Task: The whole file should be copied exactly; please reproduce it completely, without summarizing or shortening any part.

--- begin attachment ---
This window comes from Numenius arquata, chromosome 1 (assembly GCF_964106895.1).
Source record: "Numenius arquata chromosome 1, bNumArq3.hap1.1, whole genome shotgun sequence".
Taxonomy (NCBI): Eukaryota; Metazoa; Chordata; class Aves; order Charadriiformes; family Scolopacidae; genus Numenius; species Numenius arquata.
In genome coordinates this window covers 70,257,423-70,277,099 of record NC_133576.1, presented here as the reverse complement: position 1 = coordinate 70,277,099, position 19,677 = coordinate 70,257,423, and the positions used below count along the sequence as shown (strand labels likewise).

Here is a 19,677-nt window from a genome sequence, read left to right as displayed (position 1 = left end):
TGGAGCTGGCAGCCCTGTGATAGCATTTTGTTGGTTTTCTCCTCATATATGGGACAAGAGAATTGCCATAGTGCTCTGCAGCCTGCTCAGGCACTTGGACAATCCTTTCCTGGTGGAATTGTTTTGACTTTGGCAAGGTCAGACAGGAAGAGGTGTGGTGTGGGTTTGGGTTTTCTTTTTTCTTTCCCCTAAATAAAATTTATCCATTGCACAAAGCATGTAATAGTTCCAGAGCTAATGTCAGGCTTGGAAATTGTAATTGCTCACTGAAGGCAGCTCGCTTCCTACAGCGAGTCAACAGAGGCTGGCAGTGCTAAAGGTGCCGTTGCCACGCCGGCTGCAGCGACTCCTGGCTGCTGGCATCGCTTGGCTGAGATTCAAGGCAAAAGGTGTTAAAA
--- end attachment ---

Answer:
This window comes from Numenius arquata, chromosome 1 (assembly GCF_964106895.1).
Source record: "Numenius arquata chromosome 1, bNumArq3.hap1.1, whole genome shotgun sequence".
Taxonomy (NCBI): Eukaryota; Metazoa; Chordata; class Aves; order Charadriiformes; family Scolopacidae; genus Numenius; species Numenius arquata.
In genome coordinates this window covers 70,257,423-70,277,099 of record NC_133576.1, presented here as the reverse complement: position 1 = coordinate 70,277,099, position 19,677 = coordinate 70,257,423, and the positions used below count along the sequence as shown (strand labels likewise).

Here is a 19,677-nt window from a genome sequence, read left to right as displayed (position 1 = left end):
TGGAGCTGGCAGCCCTGTGATAGCATTTTGTTGGTTTTCTCCTCATATATGGGACAAGAGAATTGCCATAGTGCTCTGCAGCCTGCTCAGGCACTTGGACAATCCTTTCCTGGTGGAATTGTTTTGACTTTGGCAAGGTCAGACAGGAAGAGGTGTGGTGTGGGTTTGGGTTTTCTTTTTTCTTTCCCCTAAATAAAATTTATCCATTGCACAAAGCATGTAATAGTTCCAGAGCTAATGTCAGGCTTGGAAATTGTAATTGCTCACTGAAGGCAGCTCGCTTCCTACAGCGAGTCAACAGAGGCTGGCAGTGCTAAAGGTGCCGTTGCCACGCCGGCTGCAGCGACTCCTGGCTGCTGGCATCGCTTGGCTGAGATTCAAGGCAAAAGGTGTTAAAA